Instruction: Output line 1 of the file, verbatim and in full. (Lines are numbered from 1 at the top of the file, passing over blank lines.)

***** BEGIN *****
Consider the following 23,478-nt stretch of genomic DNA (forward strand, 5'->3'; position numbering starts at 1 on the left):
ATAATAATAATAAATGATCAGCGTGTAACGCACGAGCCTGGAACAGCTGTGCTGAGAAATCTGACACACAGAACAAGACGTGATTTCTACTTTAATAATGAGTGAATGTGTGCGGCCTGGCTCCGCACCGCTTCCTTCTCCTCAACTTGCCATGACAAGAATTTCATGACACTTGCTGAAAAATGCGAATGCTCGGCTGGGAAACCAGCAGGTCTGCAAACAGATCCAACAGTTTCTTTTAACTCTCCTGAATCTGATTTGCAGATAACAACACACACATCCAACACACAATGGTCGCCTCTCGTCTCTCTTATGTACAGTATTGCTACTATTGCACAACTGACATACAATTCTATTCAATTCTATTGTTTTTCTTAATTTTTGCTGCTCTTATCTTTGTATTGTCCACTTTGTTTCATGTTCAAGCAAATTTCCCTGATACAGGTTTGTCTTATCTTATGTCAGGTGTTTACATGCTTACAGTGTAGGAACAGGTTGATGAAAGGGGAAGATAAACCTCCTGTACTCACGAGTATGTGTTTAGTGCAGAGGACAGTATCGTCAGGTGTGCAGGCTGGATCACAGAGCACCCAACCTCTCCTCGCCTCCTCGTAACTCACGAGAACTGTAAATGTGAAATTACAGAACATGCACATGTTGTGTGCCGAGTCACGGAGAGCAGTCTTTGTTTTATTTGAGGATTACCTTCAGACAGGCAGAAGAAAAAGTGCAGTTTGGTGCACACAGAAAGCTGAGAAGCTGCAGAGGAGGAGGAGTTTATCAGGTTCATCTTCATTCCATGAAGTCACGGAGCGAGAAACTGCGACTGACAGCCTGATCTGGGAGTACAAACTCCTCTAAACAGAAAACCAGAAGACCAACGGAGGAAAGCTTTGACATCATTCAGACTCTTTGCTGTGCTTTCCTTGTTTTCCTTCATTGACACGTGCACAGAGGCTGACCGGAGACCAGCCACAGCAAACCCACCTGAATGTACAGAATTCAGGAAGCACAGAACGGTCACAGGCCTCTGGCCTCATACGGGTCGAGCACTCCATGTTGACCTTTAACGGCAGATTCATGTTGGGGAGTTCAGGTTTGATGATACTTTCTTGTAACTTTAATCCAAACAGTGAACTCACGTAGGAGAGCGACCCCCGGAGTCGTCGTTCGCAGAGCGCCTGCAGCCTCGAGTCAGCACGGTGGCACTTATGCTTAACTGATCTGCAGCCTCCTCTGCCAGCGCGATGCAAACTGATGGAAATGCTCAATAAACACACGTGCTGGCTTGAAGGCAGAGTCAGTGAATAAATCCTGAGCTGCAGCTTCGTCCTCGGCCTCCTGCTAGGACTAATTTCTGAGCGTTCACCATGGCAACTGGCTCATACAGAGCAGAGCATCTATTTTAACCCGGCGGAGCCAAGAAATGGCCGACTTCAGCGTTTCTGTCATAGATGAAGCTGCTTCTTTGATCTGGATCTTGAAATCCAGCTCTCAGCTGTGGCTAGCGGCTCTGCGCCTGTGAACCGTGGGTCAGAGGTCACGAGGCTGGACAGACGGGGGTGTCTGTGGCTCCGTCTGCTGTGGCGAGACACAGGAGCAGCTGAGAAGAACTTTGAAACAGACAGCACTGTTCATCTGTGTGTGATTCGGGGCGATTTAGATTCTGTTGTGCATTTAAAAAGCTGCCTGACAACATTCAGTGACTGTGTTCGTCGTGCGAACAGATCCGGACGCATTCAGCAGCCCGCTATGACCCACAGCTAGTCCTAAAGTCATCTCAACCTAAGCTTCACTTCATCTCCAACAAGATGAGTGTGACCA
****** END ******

Consider the following 23,478-nt stretch of genomic DNA (forward strand, 5'->3'; position numbering starts at 1 on the left):